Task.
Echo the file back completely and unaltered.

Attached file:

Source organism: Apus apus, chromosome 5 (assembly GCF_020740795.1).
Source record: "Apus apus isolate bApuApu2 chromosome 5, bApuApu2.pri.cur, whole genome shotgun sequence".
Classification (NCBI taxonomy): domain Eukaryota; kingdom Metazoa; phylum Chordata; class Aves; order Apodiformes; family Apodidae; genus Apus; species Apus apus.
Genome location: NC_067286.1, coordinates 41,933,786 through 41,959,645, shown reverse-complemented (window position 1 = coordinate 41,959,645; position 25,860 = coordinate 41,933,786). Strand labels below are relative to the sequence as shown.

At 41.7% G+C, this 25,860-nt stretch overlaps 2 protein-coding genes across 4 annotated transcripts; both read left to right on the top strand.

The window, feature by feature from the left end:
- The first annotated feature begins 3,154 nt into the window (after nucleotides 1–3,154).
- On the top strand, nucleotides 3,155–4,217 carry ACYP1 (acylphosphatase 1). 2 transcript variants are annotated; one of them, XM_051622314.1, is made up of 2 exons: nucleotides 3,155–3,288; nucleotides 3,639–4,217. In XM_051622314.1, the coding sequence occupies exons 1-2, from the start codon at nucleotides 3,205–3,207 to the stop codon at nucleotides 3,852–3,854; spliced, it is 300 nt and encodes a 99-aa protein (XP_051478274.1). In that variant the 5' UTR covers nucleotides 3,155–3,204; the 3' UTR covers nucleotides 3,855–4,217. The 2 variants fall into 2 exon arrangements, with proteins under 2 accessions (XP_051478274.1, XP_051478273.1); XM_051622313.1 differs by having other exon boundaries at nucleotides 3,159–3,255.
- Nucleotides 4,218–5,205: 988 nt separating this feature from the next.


Source organism: Apus apus, chromosome 5 (assembly GCF_020740795.1).
Source record: "Apus apus isolate bApuApu2 chromosome 5, bApuApu2.pri.cur, whole genome shotgun sequence".
Classification (NCBI taxonomy): domain Eukaryota; kingdom Metazoa; phylum Chordata; class Aves; order Apodiformes; family Apodidae; genus Apus; species Apus apus.
Genome location: NC_067286.1, coordinates 41,933,786 through 41,959,645, shown reverse-complemented (window position 1 = coordinate 41,959,645; position 25,860 = coordinate 41,933,786). Strand labels below are relative to the sequence as shown.

At 41.7% G+C, this 25,860-nt stretch overlaps 2 protein-coding genes across 4 annotated transcripts; both read left to right on the top strand.

The window, feature by feature from the left end:
- The first annotated feature begins 3,154 nt into the window (after nucleotides 1–3,154).
- On the top strand, nucleotides 3,155–4,217 carry ACYP1 (acylphosphatase 1). 2 transcript variants are annotated; one of them, XM_051622314.1, is made up of 2 exons: nucleotides 3,155–3,288; nucleotides 3,639–4,217. In XM_051622314.1, the coding sequence occupies exons 1-2, from the start codon at nucleotides 3,205–3,207 to the stop codon at nucleotides 3,852–3,854; spliced, it is 300 nt and encodes a 99-aa protein (XP_051478274.1). In that variant the 5' UTR covers nucleotides 3,155–3,204; the 3' UTR covers nucleotides 3,855–4,217. The 2 variants fall into 2 exon arrangements, with proteins under 2 accessions (XP_051478274.1, XP_051478273.1); XM_051622313.1 differs by having other exon boundaries at nucleotides 3,159–3,255.
- Nucleotides 4,218–5,205: 988 nt separating this feature from the next.